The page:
The more I travel the more I know that people have started becoming shopaholic. We buy more than we actually need. Many economies of the world are crumbling down due to overconsumption of products. Have you ever thought that we have moved from a seller’s market to a buyer’s market? Sellers want to sell their products no matter what. They would go to any length to create a demand for their products so that they can sell. Increase in online shopping has given an ease and convenience to the consumer who can access anything at the click of a button. Relatively small town consumers too have access to products now with online services and cash on delivery facilities; all these have created a large consumption. While traveling I found that most of historic monuments have got turned into shopping malls. The culture of any country has been lost. There is no difference left from one country to another.
Let’s see the following data and information I gathered while researching the concept of consumerism. It just opened my eyes as to how difficult it is to control our desire to shop.
Buying is a habit – a bad habit
The Americans are compulsive shoppers. A country with a USD 600 billion trade deficit – about 5% of their GDP – is basically importing more junk than it can pay for. And the US has done this for decades. This means that the US government has printed US Dollar bills – which it gives to the Chinese and other exporting countries – and gets plastic toys, furniture, and clothes in return. Once in a while the Chinese send the Americans counterfeit parts for their billion dollar defence programme!
Two years ago, the savings rate of American households had turned negative. Their annual income was not enough to match their consumption. Not only were they busy buying Chinese goods, they were busy buying homes to put all those goods in and now they had a mortgage debt to repay. With jobs shipped offshore unemployment is north of 9%. Furthermore, salaries in the US have not increased over the past decade – with the exception of salaries of the financial sector and the lawyers, amongst others.
If you have visited a typical American home, the first impression that you will get is: Wow! These guys don’t need to buy anything for the next few lives! Yet, the mall is where you need to be – or maybe the online version of it. The in-flight magazines in US planes are full of junk that you never need, but feel that you should buy. The US consumer breaks the myth espoused by advertising gurus who believe that “advertising does not create a want, it merely fulfils a need”. No sensible person would need most of the products advertised in the in-flight magazines, yet the promotions create that “want”.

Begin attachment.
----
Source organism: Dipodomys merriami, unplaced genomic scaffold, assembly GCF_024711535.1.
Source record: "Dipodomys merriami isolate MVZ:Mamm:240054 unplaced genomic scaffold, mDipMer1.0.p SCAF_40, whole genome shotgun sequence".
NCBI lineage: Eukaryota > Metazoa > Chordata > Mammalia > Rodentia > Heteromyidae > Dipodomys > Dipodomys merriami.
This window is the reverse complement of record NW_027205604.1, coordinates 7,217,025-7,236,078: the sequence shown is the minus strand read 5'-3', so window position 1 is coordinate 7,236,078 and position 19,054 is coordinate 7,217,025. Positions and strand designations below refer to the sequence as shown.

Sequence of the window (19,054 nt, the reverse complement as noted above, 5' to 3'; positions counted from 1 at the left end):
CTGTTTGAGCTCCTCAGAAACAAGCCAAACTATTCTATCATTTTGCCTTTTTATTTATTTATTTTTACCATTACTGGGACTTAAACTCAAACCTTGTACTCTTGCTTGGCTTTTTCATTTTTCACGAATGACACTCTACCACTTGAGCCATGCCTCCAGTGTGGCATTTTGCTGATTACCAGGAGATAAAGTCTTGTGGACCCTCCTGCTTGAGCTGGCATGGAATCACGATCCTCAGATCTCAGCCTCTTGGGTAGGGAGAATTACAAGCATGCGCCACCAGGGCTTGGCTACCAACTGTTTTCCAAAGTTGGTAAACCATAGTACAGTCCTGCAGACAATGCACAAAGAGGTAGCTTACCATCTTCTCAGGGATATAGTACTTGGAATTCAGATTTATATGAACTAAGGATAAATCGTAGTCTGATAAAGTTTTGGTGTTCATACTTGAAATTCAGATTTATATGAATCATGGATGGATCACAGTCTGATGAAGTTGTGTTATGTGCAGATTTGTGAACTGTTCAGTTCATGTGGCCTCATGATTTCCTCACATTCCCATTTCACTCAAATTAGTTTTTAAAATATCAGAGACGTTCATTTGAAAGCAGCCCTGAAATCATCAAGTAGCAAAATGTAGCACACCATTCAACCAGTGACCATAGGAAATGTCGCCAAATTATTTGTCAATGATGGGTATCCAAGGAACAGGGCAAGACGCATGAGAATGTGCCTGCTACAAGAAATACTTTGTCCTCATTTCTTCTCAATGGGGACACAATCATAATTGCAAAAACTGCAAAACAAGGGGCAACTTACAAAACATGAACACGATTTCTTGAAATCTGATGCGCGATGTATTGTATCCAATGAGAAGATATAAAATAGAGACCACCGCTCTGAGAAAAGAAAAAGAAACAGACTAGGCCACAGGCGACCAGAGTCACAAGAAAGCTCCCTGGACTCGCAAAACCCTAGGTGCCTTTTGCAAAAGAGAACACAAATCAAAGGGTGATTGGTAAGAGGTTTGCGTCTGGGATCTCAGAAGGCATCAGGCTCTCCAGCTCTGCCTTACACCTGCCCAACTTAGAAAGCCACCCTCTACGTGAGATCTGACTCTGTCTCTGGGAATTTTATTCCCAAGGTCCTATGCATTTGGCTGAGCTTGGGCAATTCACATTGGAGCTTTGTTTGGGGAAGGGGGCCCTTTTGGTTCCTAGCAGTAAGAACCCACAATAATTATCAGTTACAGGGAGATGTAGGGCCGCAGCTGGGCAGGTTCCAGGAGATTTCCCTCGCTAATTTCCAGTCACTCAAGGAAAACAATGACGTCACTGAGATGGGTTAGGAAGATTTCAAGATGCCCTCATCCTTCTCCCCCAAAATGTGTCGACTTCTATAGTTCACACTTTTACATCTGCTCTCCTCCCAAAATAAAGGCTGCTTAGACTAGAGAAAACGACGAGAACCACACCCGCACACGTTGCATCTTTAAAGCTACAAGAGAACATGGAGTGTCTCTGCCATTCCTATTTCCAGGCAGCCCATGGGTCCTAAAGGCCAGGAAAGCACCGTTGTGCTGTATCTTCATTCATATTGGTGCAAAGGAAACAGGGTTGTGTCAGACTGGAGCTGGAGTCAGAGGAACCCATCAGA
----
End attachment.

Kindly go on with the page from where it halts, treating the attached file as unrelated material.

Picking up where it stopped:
The first day of shopping is traditionally the day after Thanksgiving, which is always observed on the last Thursday of every November. To make it easier for the ever-consuming Americans to consume, many stores began their “Black Friday” on Thursday itself. People stood in queues and camped in tents for hours to be able to buy more. “Black Friday” allows you to buy limited products at some pretty good discounted prices for a limited time. (As an aside, we have our own version of “Black Friday” in India except that business groups get to buy national assets like coal, gas, iron ore, spectrum and assorted paraphernalia at discounted prices on a daily basis! The astute Indian buyers don’t stand in queues and pitch in tents, though. The well-connected Indian buyer just makes the right phone calls and gets it done.)
Drink rationally, invest rationally
The point is that the solution to an out of control drunkard is not taking him to the bar again and serving drinks on sale. The Americans need to save. They need to pay down their debt. A recent report by the Federal Reserve states that US household debt is USD 11.7 trillion – it declined some 0.5% over the past 3 months. But delinquent payments – people who are paying late or cannot fully pay their debt – have increased and nearly USD 1.2 trillion of loans would be in this category. The good news is that people are buying fewer homes – and renting more. Disillusioned by the myth that home prices can only increase and by the difficulty of getting mortgage loans due to subdued salary levels, the US consumer is renting.
But this is only the beginning of a long, secular trend in the US: there is a need to repair their personal – and national – balance sheets. The US – and European – consumer is dead for all practical purposes and cannot be relied upon as an engine for economic growth for the next 3 years. That music died in 2008. The drunken consumer has already been in a rehab clinic for the past 2 years with muted bursts of activity.
US, Europe, and Japan are in trouble. China has its own economic issues and bubbles to deal with. India has its challenges. The markets will continue to jump around in all directions based on silly news and new silliness. Don’t let these daily, wild gyrations scare you – or enthuse you. And don’t forget to understand your own needs and your ability to take buy and repay for it.